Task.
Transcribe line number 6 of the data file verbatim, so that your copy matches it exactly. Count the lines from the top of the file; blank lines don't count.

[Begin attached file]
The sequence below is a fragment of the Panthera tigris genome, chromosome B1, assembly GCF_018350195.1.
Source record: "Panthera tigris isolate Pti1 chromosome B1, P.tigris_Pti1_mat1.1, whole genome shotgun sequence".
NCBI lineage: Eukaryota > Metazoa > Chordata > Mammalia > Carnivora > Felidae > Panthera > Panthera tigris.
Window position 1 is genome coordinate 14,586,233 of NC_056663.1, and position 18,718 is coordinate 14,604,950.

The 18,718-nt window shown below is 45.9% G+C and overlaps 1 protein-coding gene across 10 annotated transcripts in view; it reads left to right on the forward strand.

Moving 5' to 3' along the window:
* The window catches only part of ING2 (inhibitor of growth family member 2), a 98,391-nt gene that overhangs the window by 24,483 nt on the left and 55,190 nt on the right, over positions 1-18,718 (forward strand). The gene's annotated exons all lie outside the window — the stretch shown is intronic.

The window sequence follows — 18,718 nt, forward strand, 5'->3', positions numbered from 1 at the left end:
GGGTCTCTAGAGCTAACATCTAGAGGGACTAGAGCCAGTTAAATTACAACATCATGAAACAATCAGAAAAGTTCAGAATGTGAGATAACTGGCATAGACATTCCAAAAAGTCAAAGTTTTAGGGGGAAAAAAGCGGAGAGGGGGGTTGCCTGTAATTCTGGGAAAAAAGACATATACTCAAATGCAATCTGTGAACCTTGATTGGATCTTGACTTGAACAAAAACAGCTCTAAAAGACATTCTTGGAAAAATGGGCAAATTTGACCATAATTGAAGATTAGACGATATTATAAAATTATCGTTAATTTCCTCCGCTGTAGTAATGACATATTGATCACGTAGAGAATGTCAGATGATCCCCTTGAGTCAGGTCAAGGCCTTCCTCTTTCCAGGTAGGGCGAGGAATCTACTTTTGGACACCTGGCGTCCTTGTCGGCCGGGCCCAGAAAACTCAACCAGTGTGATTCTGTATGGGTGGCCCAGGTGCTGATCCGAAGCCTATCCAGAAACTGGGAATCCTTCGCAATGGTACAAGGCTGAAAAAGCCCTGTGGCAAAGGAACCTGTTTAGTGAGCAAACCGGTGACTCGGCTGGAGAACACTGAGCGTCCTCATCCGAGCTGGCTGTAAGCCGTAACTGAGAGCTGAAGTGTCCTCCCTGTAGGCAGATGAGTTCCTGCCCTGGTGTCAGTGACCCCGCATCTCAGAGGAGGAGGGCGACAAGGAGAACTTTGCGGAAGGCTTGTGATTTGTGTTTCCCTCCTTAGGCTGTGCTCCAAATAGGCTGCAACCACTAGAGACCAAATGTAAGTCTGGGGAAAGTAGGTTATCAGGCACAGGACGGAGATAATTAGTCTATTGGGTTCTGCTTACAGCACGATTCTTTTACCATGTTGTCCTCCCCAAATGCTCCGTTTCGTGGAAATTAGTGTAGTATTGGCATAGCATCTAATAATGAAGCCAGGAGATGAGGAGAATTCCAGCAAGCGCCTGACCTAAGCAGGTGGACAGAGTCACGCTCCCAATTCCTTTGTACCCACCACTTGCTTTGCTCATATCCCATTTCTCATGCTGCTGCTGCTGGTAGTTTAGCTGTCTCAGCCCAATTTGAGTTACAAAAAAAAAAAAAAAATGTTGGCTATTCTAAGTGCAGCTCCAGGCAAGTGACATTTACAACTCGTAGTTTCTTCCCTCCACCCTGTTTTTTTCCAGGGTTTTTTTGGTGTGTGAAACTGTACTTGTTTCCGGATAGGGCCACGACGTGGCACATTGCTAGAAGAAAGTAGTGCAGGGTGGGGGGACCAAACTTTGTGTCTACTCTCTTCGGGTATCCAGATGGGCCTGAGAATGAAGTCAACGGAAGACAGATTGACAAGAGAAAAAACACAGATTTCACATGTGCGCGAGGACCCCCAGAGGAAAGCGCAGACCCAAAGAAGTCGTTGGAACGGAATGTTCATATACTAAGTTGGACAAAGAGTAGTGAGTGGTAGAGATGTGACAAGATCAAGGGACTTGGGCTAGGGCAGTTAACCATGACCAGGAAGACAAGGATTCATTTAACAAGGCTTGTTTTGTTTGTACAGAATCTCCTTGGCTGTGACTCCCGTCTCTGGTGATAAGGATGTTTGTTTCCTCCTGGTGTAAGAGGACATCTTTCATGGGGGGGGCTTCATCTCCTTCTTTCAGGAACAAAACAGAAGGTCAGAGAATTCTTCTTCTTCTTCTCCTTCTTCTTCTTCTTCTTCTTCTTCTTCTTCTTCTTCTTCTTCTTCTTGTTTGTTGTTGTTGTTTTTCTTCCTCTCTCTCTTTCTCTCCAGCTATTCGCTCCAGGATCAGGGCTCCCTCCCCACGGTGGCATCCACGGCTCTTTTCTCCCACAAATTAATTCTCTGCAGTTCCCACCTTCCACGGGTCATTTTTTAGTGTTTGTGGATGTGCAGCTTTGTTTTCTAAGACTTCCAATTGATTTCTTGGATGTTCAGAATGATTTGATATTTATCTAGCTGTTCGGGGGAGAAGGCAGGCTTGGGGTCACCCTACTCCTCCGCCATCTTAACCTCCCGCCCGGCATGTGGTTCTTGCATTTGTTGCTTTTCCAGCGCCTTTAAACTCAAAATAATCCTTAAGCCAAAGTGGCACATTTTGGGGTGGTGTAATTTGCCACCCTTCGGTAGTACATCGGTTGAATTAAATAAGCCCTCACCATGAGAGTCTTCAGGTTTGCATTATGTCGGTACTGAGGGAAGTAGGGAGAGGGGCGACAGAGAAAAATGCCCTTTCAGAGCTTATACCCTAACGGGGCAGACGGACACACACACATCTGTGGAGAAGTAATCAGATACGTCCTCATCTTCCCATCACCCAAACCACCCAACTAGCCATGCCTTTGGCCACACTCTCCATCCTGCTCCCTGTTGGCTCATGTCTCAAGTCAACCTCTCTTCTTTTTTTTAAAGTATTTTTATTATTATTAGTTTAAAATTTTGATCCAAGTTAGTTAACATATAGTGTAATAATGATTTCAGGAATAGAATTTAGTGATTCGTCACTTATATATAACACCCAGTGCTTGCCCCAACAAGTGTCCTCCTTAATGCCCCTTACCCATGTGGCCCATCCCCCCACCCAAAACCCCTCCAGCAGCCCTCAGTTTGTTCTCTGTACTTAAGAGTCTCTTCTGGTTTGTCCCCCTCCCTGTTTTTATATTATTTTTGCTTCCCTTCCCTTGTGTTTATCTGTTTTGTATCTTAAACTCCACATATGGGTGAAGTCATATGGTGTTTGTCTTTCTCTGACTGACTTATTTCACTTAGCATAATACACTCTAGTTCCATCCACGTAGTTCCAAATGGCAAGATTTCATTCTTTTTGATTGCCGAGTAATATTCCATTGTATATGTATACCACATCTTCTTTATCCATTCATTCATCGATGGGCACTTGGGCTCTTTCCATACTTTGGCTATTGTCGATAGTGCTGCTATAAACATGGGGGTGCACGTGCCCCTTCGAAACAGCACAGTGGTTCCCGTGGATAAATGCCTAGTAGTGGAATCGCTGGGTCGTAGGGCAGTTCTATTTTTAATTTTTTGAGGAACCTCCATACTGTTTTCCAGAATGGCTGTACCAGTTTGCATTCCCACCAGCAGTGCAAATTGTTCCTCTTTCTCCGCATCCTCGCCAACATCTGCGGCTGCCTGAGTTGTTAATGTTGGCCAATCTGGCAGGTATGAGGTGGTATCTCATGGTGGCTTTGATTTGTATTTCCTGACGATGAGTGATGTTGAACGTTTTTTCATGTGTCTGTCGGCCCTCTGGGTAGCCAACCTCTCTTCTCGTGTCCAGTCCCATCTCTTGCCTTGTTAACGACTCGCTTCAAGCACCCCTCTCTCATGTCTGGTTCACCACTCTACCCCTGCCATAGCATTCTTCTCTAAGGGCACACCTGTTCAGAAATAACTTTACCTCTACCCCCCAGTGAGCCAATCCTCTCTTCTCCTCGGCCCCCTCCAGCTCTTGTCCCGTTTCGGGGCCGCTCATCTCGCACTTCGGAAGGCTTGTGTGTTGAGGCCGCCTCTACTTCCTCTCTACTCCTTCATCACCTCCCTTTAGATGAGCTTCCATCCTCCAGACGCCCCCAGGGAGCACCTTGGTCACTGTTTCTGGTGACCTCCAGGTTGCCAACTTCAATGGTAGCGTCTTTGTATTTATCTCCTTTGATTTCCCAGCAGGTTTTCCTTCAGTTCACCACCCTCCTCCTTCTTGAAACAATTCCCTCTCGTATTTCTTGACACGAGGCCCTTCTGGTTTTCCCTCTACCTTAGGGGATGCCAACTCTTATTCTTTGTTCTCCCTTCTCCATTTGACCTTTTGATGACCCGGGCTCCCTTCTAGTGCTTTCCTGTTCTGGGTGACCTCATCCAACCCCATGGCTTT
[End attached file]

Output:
Moving 5' to 3' along the window: